closures after all?

Lawrence Kesteloot lk at
Fri Nov 20 14:50:24 PST 2009


If I understand pattern-based specification, it's basically
compile-time duck typing (e.g., C++ templates). One advantage of
interface-based specifications is that there's a javadoc I can read to
learn about the contract. For example, I can read the javadoc of
Iterable to figure out how to design my class to be
foreach-compatible. From there I can find all implementing classes to
see how they did it. I'd rather not have to go back to the language
spec for that. AutoCloseable's description of what the close() method
must do is more convenient (hence will be read more often) than the
JLS's. There's power to giving something a name and not just a

I have a similar objection to closures: it encourages variables and
parameters that are anonymous function signatures with no javadoc to
help me learn about the contract. (CICE is exempt from this


On Fri, Nov 20, 2009 at 2:22 PM, Neal Gafter <neal at> wrote:
> On Fri, Nov 20, 2009 at 2:02 PM, Bob Lee <crazybob at> wrote:
>> I get it now. My fault. I still prefer the simpler interface-based
>> approach.
> I distinguish interface-based and pattern-based this way:  An
> interface-based specification accepts a value of a particular interface, and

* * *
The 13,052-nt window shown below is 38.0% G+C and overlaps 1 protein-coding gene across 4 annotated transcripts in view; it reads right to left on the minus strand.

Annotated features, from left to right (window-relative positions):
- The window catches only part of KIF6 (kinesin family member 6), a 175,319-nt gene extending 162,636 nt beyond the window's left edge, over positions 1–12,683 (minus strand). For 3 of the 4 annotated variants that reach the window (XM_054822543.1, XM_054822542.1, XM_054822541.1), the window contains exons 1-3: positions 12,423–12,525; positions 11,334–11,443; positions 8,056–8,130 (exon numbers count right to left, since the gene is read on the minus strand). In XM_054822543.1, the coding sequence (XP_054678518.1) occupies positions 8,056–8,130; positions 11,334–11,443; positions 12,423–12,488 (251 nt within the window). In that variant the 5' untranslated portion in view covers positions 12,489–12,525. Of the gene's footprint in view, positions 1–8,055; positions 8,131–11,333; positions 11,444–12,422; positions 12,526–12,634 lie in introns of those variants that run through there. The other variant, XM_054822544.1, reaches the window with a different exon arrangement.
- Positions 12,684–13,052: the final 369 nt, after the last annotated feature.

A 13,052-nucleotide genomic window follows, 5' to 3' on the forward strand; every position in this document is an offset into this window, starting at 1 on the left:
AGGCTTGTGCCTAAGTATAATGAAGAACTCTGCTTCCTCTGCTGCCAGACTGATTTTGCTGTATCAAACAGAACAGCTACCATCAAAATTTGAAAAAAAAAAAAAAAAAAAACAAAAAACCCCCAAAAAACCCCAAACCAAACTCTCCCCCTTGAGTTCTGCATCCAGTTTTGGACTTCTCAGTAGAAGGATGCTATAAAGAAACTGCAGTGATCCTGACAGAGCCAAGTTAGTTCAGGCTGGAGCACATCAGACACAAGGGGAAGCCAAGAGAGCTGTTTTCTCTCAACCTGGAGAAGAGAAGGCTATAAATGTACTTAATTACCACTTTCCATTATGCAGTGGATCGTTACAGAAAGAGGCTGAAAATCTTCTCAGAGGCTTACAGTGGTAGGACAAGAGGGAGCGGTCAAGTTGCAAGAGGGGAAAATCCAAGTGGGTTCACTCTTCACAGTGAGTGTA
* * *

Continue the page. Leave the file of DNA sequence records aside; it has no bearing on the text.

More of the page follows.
> invokes methods defined on that interface.  That is how the for-each loop
> works.  A pattern-based specification is defined by source translation,
> invoking a method on whatever type results from the translation in each
> particular circumstance.
> While the current ARM specification requires that the object implement the
> AutoCloseable interface, it does not invoke the method from that interface.
> The requirement that the value be a subtype of AutoCloseable is not actually
> used by the specification.  For example, the specification still makes sense
> if AutoCloseable is defined with no methods, or if the requirement is simply
> removed from the specification.  The translation is defined in terms of
> invoking a method on the actual type of the object to be disposed, not the
> interface method on the interface type.  As far as I can tell, ARM is a
> pattern-based specification but with an additional requirement that the
> value be a subtype of AutoCloseable.
> What is the value of that part of the specification that requires the object
> be an instance of that particular interface?

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